Sometime ago, a lady named Beth Bell, from somewhere in Oregon, posed a question on the Internet about her Azorean genealogy. It seems that one, or two, of her grandparents had been born at Capelas, or Mosteiros, on São Miguel Island. For personal reasons she wanted to know how the names of the two places had come about, where on the island they were located, and if any prominent people had ever come from there. I couldn't quite answer her. The great drawback of Azorean History is that the islands were made of story tellers, and a large part of what has come down is hearsay, rather than written.
Nevertheless, in spite of that fact, two prominent Azorean historians stand out, both of whom went deeply into records, but equally into folklore. One was Gaspar Fructuoso, the other Carreiro da Costa.

A great authority on both in this country is a fellow who lives in Fall River, Massachusetts, Manuel F. Sardinha, whom I consulted in order to answer Mrs. Bell. Here's what Sr. Sardinha said:

Both Fructuoso and Costa wrote about Capelas and Mosteiros, neither with concrete evidence of how the names came about, for when the "Freguesias" were formalized their names already existed. Mosteiros supposedly got its name because of the rock formations at sea outside the island that resembled a group of praying monks. You have probably seen those formations, or a picture of them. Another source attributes the name to a group of caves where monks would pray in seclusion. Take your pick.
Capelas, like Mosteiros, also owes its name supposedly to one of two beliefs. The first deals with a type of cows that someone brought to the area whose markings resembled some chapel designs. Another is that, because the area was accessible to other villages, it became a sort of gathering place for its produce farmers on certain market days. Temporary chapels were raised occasionally in the area for religious services thereby giving a name to the location. Again, take your pick.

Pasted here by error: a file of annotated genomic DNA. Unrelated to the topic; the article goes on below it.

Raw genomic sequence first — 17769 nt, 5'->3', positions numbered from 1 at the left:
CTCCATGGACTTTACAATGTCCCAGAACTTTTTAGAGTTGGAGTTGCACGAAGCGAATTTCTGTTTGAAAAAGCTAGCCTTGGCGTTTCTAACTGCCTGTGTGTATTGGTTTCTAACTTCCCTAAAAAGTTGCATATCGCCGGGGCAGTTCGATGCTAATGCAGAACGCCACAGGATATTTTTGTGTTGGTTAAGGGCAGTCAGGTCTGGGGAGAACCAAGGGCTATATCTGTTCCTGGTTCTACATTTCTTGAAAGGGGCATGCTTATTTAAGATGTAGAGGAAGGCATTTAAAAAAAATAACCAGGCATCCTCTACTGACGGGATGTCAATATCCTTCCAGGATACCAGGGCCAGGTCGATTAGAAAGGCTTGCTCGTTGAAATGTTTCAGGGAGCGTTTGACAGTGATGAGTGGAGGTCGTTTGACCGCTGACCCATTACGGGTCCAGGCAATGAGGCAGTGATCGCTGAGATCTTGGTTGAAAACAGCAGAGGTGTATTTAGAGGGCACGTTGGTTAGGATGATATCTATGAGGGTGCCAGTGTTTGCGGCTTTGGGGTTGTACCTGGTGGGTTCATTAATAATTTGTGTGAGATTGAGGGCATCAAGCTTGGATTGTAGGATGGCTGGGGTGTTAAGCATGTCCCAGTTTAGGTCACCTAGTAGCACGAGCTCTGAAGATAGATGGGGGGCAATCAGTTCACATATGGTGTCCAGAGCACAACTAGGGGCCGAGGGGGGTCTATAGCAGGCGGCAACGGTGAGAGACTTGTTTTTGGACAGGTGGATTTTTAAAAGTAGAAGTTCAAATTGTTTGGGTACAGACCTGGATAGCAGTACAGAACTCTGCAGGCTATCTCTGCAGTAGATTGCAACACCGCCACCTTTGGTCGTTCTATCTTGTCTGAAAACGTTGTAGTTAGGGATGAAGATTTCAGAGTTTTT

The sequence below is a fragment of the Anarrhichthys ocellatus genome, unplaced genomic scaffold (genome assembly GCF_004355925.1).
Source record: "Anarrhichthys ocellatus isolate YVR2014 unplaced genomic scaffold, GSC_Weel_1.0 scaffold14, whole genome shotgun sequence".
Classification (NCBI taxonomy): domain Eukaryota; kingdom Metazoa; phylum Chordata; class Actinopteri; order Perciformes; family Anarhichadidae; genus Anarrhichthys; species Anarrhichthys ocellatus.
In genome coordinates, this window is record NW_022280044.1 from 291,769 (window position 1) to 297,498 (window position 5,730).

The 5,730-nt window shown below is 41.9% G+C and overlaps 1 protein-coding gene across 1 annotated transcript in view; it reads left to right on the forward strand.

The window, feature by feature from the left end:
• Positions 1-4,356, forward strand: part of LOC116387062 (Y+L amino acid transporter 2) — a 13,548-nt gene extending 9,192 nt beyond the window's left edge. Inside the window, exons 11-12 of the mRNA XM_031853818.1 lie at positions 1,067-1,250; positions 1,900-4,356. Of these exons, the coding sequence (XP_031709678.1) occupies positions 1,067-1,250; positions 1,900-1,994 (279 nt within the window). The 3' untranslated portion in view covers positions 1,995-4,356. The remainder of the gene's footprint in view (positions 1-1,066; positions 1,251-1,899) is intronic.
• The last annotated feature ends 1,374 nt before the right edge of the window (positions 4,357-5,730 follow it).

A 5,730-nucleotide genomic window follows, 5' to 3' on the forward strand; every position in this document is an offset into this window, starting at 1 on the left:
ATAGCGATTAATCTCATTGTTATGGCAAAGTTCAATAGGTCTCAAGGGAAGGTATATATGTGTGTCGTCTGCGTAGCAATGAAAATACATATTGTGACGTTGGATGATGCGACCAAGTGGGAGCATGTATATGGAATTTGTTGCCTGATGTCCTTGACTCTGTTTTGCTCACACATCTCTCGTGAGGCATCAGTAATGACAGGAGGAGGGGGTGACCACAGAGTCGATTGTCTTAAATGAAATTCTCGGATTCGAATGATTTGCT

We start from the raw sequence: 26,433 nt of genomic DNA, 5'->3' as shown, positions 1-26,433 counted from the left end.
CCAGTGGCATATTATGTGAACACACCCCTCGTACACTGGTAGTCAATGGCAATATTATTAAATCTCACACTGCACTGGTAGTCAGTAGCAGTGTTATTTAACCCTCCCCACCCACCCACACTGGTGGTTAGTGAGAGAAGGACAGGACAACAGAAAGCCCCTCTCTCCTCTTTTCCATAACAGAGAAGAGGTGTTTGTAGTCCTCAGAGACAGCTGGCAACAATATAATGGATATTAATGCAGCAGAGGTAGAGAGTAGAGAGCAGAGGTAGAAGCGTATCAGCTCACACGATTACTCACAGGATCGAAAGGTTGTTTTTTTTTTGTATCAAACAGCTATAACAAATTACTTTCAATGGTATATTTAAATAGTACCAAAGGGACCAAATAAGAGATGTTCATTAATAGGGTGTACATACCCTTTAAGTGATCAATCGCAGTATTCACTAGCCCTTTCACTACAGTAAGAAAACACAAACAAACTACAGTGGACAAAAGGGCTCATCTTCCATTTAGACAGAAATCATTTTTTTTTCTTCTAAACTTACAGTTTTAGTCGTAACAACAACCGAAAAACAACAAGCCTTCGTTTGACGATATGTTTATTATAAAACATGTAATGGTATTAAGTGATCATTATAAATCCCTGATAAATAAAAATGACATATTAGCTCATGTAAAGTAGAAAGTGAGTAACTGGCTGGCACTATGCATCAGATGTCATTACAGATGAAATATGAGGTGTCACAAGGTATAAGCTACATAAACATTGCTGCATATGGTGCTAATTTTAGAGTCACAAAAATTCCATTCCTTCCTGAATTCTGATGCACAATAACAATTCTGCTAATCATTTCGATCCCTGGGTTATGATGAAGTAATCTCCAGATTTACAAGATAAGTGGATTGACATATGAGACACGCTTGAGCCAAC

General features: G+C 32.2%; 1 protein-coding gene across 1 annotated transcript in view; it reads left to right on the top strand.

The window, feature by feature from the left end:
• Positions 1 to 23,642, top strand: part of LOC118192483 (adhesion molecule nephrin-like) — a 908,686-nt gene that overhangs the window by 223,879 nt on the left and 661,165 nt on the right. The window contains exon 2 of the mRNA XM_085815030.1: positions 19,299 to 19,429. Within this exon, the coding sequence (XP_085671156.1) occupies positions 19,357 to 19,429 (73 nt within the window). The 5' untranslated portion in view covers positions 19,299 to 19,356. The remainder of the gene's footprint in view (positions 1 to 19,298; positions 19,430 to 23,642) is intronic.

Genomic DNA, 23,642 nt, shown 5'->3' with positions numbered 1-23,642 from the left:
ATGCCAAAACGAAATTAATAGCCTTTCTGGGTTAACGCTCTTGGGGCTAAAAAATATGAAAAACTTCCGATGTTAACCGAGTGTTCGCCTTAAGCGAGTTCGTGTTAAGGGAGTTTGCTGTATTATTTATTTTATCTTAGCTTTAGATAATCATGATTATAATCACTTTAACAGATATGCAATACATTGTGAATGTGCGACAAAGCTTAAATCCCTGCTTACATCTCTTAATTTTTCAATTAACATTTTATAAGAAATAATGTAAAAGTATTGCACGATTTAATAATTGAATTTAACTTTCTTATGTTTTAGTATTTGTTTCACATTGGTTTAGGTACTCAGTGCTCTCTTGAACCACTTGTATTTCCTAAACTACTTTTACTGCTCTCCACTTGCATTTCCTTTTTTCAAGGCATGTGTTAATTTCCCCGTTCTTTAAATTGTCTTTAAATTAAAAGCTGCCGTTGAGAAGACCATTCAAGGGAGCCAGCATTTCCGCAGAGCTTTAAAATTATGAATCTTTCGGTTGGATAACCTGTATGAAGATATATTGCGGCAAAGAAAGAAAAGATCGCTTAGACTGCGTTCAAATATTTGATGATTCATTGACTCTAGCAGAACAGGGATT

I hope that Mrs. Bell doesn't feel too badly about the skimpy explanation.
Although the Azores is a very small place, its "evolution" in the human world scene has a lot of unexplained loose ends. We Azoreans are great traditionalists, but, in a way, like most people, we seem more stuck in the present than in our past. I was born in the "Freguesia" (Village) de São Roque do Rosto do Cão (St. Roch of the Dog Face), for example. Until São Roque took prominence over his dog, only the Dog Face was featured in old historical records. Yet now-a-days even the vilage's road signs make no mention whatsoever of the animal. Ironically, in spite of losing his prominence to the saint, the dog always sticks around - as anyone who has ever seen the icon can attest. Not once has the humble and loyal animal ever run for cover - even on rainy procession days.

Manuel L. Ponte
St. Louis, Missouri, March 2, 1999